Venerated by print journalists on both sides of the Atlantic, the tribulations of the Los Angeles Tribune won 13 Emmy and sundry other awards before CBS cancelled it after accusations that its left-wing star Edward Asner was using both the series and his presidency of the Screen Actors Guild as political soapboxes. The Grant character spun out of TV's The Mary Tyler Moore Show and back into newspapers as the incorruptible city editor all newsmen secretly yearn to be. The late Nancy Marchand – later to play Tony Soprano's wicked mother – is the paper's Kate Graham-like proprietor, Margaret Pynchon. Mrs Pynchon supports Grant and managing editor Charles Hume (Mason Adams) as reporters Joe Rossi (Robert Walden) and Billie Newman (Linda Kelsey) are dispatched to cover such serious social issues as mental illness and prostitution as well as run-of-the-day accidents and earthquakes. The show also examines the trade itself, with plots about chequebook journalism, entrapment and plagiarism. Frank, fearless and fun – the Trib's the paper we'd all like to work for.

State of Play

(2003)

Recently fathoming Life On Mars as detective Sam Tyler in the hugely popular BBC series, John Simm here plays Cal McCaffrey, tenacious reporter of The Herald, in writer Paul Abbott's compelling six-part thriller. McCaffrey investigates the death of a young woman working as a researcher for a friend of his, MP Stephen Collins, and unearths a can of worms in which corrupt government ministers are wriggling. Quality casting includes David Morrissey as the MP and Bill Nighy, whose portrayal of quirky editor Cameron Foster earned him a Bafta. The film rights were subsequently sold to Universal, who have mooted Brad Pitt as McCaffrey, while Abbott has been working for some time on a second series. Simm's identifiable Mars image and Nighy's rise to star status may prove to be problems in recreating the Herald newsroom.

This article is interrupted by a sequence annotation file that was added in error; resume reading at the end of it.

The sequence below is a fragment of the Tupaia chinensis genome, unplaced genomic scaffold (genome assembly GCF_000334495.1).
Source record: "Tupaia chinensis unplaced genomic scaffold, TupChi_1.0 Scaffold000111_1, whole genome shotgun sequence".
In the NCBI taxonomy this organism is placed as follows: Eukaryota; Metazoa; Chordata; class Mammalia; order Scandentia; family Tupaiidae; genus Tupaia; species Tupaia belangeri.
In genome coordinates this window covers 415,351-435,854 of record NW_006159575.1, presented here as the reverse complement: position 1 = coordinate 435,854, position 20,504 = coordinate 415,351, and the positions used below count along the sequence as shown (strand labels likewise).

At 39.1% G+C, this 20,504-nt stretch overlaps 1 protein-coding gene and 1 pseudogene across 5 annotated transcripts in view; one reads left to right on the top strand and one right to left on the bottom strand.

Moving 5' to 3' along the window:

Ugly Betty

(2006 -)

Launched last year in its native US, the comedy series based at the New York fashion "bible" Mode magazine was adapted by Academy Award-nominated actress Salma Hayek (Frida) with Ben Silverman, who acquired the rights and scripts from the Colombian telenovela Yo Soy Betty, La Fea in 2001. Featuring America Ferrera as Betty Suarez, secretary to wayward editor-in-chief Daniel Meade (Eric Mabius), the plotlines switch between the complicated professional and private life of Betty and the cutthroat competition between members of the Meade family to control Mode. The show quickly became a hit and won a Golden Globe for Best Comedy Series earlier this year. Screened here by Channel 4, it contains elements of mystery, farce, satire, soap opera and camp comedy – just like the real magazine world, in fact.